Ex-US envoy hails 'signs of greater transparency'
Former US ambassador to China Jon Huntsman says the Communist Party leadership's handling of the Bo Xilai scandal suggests growing transparency within the party.
Huntsman (pictured) also said that Vice-President Xi Jinping, heir apparent to party general secretary Hu Jintao , had to find solutions to flaws in China's political system, otherwise problems such as endemic corruption would bring down the ruling party.
Asked by Christiane Amanpour on her CNN International programme about the public vilification of Bo, Huntsman said it was 'a sign of growing transparency within the party, which is a good thing'.
He added: 'I think we need to reflect on the idea that, some years ago, we never would have seen this.
'I think there's always a lot of tussling behind the velvet curtain, so to speak. But it's never seen by the rest of the world.
'This has been very public and very high profile, and I think that's largely due to greater transparency now, in China and within the party.'
He said corruption was widespread in China, citing reports that there are probably 100,000 uprisings in the country each year, usually sparked by local corruption cases. 'If there's one thing that will bring the party down, it will be corruption,' he said.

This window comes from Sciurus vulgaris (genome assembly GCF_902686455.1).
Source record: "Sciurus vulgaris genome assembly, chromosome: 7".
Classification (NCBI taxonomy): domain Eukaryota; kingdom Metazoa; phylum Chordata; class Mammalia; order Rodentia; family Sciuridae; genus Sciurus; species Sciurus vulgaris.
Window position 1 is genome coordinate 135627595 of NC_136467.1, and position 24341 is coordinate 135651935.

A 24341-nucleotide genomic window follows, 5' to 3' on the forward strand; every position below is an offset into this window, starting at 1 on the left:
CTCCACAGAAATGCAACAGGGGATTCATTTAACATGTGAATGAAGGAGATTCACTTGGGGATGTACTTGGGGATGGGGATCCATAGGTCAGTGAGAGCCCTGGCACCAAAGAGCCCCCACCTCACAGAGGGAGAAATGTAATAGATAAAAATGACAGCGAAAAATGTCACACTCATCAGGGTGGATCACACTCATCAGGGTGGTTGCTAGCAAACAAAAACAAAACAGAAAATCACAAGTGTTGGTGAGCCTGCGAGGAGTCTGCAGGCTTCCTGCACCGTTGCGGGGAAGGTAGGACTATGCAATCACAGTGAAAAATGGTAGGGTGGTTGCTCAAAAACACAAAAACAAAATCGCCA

When asked how corruption could be a problem in tightly controlled China, Huntsman replied: 'This gets right to the heart of the credibility of the party.'
Huntsman said he believed that social media and blogs would change the mainland media landscape.
'When they [the communist leaders] look at a country with 600 million internet users and 90 million bloggers, this is something they never had to deal with before,' he said.
Huntsman said Xi would have to deal with those 'seeking to reform the domestic lay of the land'.
He said: 'Politically, those who are seeking greater human rights and religious tolerance, those who want an expression of acceptance for the role of the internet in society - he's going to have to deal with all of these in 2014 and 2015.'